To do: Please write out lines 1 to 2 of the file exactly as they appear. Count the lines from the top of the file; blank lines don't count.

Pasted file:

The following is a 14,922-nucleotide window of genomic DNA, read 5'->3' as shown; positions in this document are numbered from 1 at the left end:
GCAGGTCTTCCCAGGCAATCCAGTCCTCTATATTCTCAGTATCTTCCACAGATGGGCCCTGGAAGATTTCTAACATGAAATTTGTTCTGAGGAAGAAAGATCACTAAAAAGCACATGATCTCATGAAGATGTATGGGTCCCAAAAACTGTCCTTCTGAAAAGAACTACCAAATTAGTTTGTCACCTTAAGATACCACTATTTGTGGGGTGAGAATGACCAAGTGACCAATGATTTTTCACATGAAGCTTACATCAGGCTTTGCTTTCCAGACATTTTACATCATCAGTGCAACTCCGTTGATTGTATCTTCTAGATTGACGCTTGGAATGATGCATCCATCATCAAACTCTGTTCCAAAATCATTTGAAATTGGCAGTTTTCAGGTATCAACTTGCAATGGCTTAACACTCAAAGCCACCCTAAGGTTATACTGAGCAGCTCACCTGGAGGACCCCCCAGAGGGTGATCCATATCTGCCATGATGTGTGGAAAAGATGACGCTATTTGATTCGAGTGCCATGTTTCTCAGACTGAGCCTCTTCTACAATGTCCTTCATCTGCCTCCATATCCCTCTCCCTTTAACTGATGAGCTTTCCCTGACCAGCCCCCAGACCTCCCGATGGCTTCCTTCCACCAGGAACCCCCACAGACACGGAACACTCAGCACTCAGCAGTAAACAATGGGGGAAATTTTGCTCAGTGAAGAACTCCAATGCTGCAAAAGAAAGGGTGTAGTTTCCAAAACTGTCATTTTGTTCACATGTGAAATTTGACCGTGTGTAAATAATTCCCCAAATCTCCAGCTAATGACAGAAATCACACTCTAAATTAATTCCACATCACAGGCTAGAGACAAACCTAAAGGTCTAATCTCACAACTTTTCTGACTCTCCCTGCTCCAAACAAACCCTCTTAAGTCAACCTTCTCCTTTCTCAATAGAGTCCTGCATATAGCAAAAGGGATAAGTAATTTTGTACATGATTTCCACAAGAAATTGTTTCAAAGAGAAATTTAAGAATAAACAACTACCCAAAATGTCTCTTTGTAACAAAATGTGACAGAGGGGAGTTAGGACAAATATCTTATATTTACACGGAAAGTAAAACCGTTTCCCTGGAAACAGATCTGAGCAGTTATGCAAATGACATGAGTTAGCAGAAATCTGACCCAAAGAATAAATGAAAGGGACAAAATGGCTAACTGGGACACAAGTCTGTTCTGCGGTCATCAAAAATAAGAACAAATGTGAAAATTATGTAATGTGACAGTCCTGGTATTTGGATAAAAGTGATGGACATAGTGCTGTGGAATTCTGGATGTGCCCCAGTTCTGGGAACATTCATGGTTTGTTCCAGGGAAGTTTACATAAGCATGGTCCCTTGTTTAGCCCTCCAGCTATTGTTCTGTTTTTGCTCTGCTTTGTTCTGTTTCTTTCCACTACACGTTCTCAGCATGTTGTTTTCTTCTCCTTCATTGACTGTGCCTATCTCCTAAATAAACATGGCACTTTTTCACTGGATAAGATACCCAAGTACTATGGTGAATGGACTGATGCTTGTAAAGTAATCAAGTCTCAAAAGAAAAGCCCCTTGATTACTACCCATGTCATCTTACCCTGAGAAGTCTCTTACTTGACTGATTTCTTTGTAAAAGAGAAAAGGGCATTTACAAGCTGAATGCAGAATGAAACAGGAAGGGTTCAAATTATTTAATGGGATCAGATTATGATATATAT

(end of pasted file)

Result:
The following is a 14,922-nucleotide window of genomic DNA, read 5'->3' as shown; positions in this document are numbered from 1 at the left end:
GCAGGTCTTCCCAGGCAATCCAGTCCTCTATATTCTCAGTATCTTCCACAGATGGGCCCTGGAAGATTTCTAACATGAAATTTGTTCTGAGGAAGAAAGATCACTAAAAAGCACATGATCTCATGAAGATGTATGGGTCCCAAAAACTGTCCTTCTGAAAAGAACTACCAAATTAGTTTGTCACCTTAAGATACCACTATTTGTGGGGTGAGAATGACCAAGTGACCAATGATTTTTCACATGAAGCTTACATCAGGCTTTGCTTTCCAGACATTTTACATCATCAGTGCAACTCCGTTGATTGTATCTTCTAGATTGACGCTTGGAATGATGCATCCATCATCAAACTCTGTTCCAAAATCATTTGAAATTGGCAGTTTTCAGGTATCAACTTGCAATGGCTTAACACTCAAAGCCACCCTAAGGTTATACTGAGCAGCTCACCTGGAGGACCCCCCAGAGGGTGATCCATATCTGCCATGATGTGTGGAAAAGATGACGCTATTTGATTCGAGTGCCATGTTTCTCAGACTGAGCCTCTTCTACAATGTCCTTCATCTGCCTCCATATCCCTCTCCCTTTAACTGATGAGCTTTCCCTGACCAGCCCCCAGACCTCCCGATGGCTTCCTTCCACCAGGAACCCCCACAGACACGGAACACTCAGCACTCAGCAGTAAACAATGGGGGAAATTTTGCTCAGTGAAGAACTCCAATGCTGCAAAAGAAAGGGTGTAGTTTCCAAAACTGTCATTTTGTTCACATGTGAAATTTGACCGTGTGTAAATAATTCCCCAAATCTCCAGCTAATGACAGAAATCACACTCTAAATTAATTCCACATCACAGGCTAGAGACAAACCTAAAGGTCTAATCTCACAACTTTTCTGACTCTCCCTGCTCCAAACAAACCCTCTTAAGTCAACCTTCTCCTTTCTCAATAGAGTCCTGCATATAGCAAAAGGGATAAGTAATTTTGTACATGATTTCCACAAGAAATTGTTTCAAAGAGAAATTTAAGAATAAACAACTACCCAAAATGTCTCTTTGTAACAAAATGTGACAGAGGGGAGTTAGGACAAATATCTTATATTTACACGGAAAGTAAAACCGTTTCCCTGGAAACAGATCTGAGCAGTTATGCAAATGACATGAGTTAGCAGAAATCTGACCCAAAGAATAAATGAAAGGGACAAAATGGCTAACTGGGACACAAGTCTGTTCTGCGGTCATCAAAAATAAGAACAAATGTGAAAATTATGTAATGTGACAGTCCTGGTATTTGGATAAAAGTGATGGACATAGTGCTGTGGAATTCTGGATGTGCCCCAGTTCTGGGAACATTCATGGTTTGTTCCAGGGAAGTTTACATAAGCATGGTCCCTTGTTTAGCCCTCCAGCTATTGTTCTGTTTTTGCTCTGCTTTGTTCTGTTTCTTTCCACTACACGTTCTCAGCATGTTGTTTTCTTCTCCTTCATTGACTGTGCCTATCTCCTAAATAAACATGGCACTTTTTCACTGGATAAGATACCCAAGTACTATGGTGAATGGACTGATGCTTGTAAAGTAATCAAGTCTCAAAAGAAAAGCCCCTTGATTACTACCCATGTCATCTTACCCTGAGAAGTCTCTTACTTGACTGATTTCTTTGTAAAAGAGAAAAGGGCATTTACAAGCTGAATGCAGAATGAAACAGGAAGGGTTCAAATTATTTAATGGGATCAGATTATGATATATAT